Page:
- Take Classes
- Youth Programs
- Digital Pathways
- Advanced Tracks
- Remix Videos
- Adobe Youth Voices
- Digital Pathways
- Independent Media
- SF Commons
- Producers Institute for New Media Technologies
- MediaMaker Fellows Program
- Digital Storytelling
- Fiscal Sponsorship
- BAVC Productions
- Client Profiles
- A/V Artifact Atlas
- Submit an Inquiry
- Preserving Dance Heritage
- Lost Treasures
- Preservation Access Program
- Get A Job
Frequently Asked Questions (FAQ)
Q: What is public access television?
A: Public access television emerged over three decades ago in response to the growth of the cable television industry. As cable became a more and more powerful means of reaching mass audiences, local governments and residents sought to reserve a place in this medium for freedom of speech. In the process of negotiating cable franchise agreements, local city governments negotiated various agreements with cable providers to enable public access services in their municipalities. For more, see:
- About PEG and Public Access on the City of San Francisco's web site
- PEG/Public Access TV on FreePress web site
- Alliance for Community Media, a national membership-based organization supporting community media and access centers
- Save Access, an organization working to promote and track public access operations and legislation nationally
For a great overview of public access -- how it came to be, why it is important, and what its future is -- watch the following video from our partners at Denver Open Media, the operators of public access in Denver:
Q: Why did public access operations and services in San Francisco change in 2009?
A: Since 1999, public access operations in San Francisco have been funded through a grant agreement with the City's Department of Technology. These funds are collected from cable television operators who operate within city limits as part of their franchise agreements, and the funds are divided between public access, educational, and government (PEG) television operations. In 2009, due largely to changes in state of California franchising laws, the amount of funding for PEG in San Francisco was significantly reduced. The previous operator, San Francisco Community Television Corporation (SFCTC), determined that it was impossible to maintain operations at the reduced funding levels. While recognizing the immense challenges of operating public access with drastically reduced funding, BAVC hopes, through operational efficiencies and diversified funding and services, to maintain, transform, and grow public access in San Francisco. More ambitiously, we hope to provide new services and tools that will enable broad participation and increased use of public access. Read more:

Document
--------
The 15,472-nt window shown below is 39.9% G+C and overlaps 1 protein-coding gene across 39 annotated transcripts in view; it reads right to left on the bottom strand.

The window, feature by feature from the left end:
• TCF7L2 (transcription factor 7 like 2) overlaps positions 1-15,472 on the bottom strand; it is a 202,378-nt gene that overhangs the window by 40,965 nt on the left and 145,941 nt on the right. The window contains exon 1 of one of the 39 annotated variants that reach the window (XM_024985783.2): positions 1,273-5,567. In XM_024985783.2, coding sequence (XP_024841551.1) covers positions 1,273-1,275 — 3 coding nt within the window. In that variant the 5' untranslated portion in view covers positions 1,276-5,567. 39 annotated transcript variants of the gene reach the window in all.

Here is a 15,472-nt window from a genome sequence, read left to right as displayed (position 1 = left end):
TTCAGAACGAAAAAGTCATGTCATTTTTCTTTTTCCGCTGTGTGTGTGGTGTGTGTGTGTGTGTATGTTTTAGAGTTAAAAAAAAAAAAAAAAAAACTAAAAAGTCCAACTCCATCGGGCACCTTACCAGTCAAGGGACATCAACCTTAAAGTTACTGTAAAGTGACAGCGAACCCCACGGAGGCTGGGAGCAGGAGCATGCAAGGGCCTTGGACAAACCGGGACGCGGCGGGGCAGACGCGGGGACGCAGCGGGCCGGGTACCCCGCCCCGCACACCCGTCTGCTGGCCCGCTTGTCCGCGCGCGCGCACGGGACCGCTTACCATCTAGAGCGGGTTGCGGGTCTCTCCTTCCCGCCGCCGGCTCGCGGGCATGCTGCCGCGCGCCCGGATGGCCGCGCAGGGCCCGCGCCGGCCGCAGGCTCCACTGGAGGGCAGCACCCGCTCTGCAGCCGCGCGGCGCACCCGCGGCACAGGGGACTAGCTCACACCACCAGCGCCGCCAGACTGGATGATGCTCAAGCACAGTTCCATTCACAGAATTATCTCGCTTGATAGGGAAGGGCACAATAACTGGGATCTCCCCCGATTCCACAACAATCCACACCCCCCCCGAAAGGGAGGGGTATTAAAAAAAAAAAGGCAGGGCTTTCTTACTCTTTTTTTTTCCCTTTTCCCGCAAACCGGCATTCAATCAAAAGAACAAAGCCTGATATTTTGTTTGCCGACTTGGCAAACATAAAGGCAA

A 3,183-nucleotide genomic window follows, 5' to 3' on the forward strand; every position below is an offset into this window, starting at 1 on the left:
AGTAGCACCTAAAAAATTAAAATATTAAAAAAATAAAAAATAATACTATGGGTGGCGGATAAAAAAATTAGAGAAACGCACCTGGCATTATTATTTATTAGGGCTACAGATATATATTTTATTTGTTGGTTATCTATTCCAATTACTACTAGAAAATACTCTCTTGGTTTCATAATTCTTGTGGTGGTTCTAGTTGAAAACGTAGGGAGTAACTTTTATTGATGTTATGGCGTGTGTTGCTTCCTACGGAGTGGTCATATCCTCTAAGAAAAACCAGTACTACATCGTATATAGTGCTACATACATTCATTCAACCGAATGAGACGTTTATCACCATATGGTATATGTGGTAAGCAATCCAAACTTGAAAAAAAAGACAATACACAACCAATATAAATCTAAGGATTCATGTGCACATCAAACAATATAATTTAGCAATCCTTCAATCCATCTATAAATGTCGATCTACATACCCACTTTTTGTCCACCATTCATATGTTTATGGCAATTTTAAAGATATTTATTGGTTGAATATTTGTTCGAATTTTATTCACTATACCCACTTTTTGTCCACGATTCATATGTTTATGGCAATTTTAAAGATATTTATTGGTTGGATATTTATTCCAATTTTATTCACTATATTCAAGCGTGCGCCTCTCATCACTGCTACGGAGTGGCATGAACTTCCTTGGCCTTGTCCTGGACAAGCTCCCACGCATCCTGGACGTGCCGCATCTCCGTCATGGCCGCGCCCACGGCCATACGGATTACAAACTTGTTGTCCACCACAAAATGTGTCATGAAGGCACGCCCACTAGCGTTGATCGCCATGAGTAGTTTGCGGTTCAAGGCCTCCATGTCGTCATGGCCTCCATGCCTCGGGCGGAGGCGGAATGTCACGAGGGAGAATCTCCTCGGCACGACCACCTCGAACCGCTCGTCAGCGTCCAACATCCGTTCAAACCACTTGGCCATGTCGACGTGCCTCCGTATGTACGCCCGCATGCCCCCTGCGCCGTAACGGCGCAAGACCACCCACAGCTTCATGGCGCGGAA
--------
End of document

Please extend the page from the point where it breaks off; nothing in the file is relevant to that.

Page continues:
- Video Franchising on FreePress.org
Q: How was BAVC chosen to operate the public access channel(s) in San Francisco?
A: In 2009, the City of San Francisco issued a request for proposals (RFP) to enable eligible entities to compete for a bid for public access operations. Details of the RFP and bid process can be found on the City's web site: http://sfgov3.org/ftp/uploadedfiles/dtis/PublicAccessTV/NOTICE%20OF%20INTENT%20July%202%202009.pdf. Five nonprofit organizations submitted bids, and the City's Department of Technology reviewed the proposals. On July 2, 2009, the City announced that it had selected BAVC, issuing a Notice of Intent to Award the bid to BAVC, and setting a public protest period that would expire on July 10, 2009. To submit your comments and questions directly to the City, see http://sfgov.org/site/publicaccess_index.asp?id=82515.